had cast him.
The sullen bulls of the older generation still hated him as beasts hate
those of whom they are suspicious, whose scent characteristic is the
scent characteristic of an alien order and, therefore, of an enemy
order. The younger bulls, those who had grown up through childhood as
his playmates, were as accustomed to Tarzan's scent as to that of any
other member of the tribe. They felt no greater suspicion of him than
of any other bull of their acquaintance; yet they did not love him, for
they loved none outside the mating season, and the animosities aroused
by other bulls during that season lasted well over until the next.
They were a morose and peevish band at best, though here and there were
those among them in whom germinated the primal seeds of
humanity--reversions to type, these, doubtless; reversions to the
ancient progenitor who took the first step out of ape-hood toward
humanness, when he walked more often upon his hind feet and discovered
other things for idle hands to do.
So now Tarzan led where he could not yet command. He had long since
discovered the apish propensity for mimicry and learned to make use of
it. Having filled his arms with fragments of rotted granite, he
clambered again into a tree, and it pleased him to see that the apes
had followed his example.
During the brief respite while they were gathering their ammunition,
Numa had settled himself to feed; but scarce had he arranged himself
and his kill when a sharp piece of rock hurled by the practiced hand of
the ape-man struck him upon the cheek. His sudden roar of pain and
rage was smothered by a volley from the apes, who had seen Tarzan's
act. Numa shook his massive head and glared upward at his tormentors.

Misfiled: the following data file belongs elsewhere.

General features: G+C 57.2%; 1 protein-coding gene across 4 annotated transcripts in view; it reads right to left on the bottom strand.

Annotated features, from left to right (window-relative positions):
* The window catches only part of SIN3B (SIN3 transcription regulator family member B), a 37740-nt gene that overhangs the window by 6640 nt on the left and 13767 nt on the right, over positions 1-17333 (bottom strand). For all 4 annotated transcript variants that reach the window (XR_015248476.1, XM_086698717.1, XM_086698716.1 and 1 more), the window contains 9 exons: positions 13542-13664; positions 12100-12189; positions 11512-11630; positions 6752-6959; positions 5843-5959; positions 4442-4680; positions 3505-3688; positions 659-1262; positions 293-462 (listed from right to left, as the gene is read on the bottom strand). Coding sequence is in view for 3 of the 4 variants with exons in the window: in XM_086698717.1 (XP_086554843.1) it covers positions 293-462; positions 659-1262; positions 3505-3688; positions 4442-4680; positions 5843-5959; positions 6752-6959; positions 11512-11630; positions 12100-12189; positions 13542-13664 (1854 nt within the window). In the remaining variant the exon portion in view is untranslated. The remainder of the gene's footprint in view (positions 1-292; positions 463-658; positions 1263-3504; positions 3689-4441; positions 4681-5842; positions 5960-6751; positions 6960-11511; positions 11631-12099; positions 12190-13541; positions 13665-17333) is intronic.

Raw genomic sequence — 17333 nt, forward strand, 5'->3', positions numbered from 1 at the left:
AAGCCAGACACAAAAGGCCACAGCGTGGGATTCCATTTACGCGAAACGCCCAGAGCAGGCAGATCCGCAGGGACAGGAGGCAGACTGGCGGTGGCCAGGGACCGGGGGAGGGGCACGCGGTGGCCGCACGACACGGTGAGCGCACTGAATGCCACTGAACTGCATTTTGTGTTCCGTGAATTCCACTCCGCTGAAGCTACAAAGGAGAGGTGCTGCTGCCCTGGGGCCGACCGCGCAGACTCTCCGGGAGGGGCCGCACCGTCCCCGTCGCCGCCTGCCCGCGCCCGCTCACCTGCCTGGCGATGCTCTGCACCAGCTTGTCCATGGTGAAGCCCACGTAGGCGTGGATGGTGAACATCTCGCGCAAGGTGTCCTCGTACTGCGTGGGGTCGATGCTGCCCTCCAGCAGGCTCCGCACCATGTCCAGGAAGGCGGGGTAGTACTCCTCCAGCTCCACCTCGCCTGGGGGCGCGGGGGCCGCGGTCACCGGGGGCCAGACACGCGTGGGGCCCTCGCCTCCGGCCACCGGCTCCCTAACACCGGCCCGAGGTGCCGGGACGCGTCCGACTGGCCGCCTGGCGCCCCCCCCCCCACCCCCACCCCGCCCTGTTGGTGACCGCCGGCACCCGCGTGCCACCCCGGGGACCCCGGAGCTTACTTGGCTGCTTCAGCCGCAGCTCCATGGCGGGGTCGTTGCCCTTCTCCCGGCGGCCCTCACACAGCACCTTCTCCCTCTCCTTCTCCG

For a half hour they pursued him with rocks and broken branches, and
though he dragged his kill into densest thickets, yet they always found
a way to reach him with their missiles, giving him no opportunity to
feed, and driving him on and on.
The hairless ape-thing with the man scent was worst of all, for he had
even the temerity to advance upon the ground to within a few yards of
the Lord of the Jungle, that he might with greater accuracy and force
hurl the sharp bits of granite and the heavy sticks at him. Time and
again did Numa charge--sudden, vicious charges--but the lithe, active
tormentor always managed to elude him and with such insolent ease that
the lion forgot even
We were aboard an American ship--which, of course, was not armed.Page 12
Relentlessly he was rushing me toward the side of the vessel and death.Page 15
I altered the course of the submarine and set off in chase; but the steamer was faster than we, and soon left us hopelessly astern.Page 19
"All night," she replied.Page 20
"Who could it have been?" she cried.Page 22
Bradley now relieved Benson, for we had arranged our shifts so that the latter and Olson now divided the nights, while Bradley and I alternated with one another during the days.Page 27
The Baron was no match for me in a hand-to-hand encounter, and I soon had him pinned to the deck and the life almost choked out of him.Page 34
We must find water on Caprona, or we must die.Page 35
"Looks like a man," he said, and passed his glasses to me.Page 41
nerves strained to the snapping-point every instant.Page 43
They clambered, squirmed and wriggled to the deck, forcing us steadily backward, though we emptied our pistols into them.Page 46
If the whole land was infested by these and similar horrid monsters, life would be impossible upon it, and we decided that we would only search long enough to find and take aboard fresh water and such meat and fruits as might be safely procurable and then retrace our way beneath the cliffs to the open sea.Page 56
Half the men labored while the other half stood guard, alternating each hour with an hour off at noon.Page 68
On the other hand the quantity of ruminants and the variety and frequency of carnivorous animals increased.Page 71
A long way off I can kill you as well as I can kill you near by.Page 72
However, we were not disturbed during the night, and when I awoke, the sun was shining on the tree-tops in the distance.Page 74
We had to go quite a bit farther than usual before we could surround a little bunch of antelope, and as I was helping.Page 75
Once more was this repeated before I was able to reach him and cut his throat; then I looked around for my companions, as I wanted them to come and carry the meat home; but I could see nothing of them.Page 83
I am about done.Page 87
" I nodded my head in assent and crushed her to me.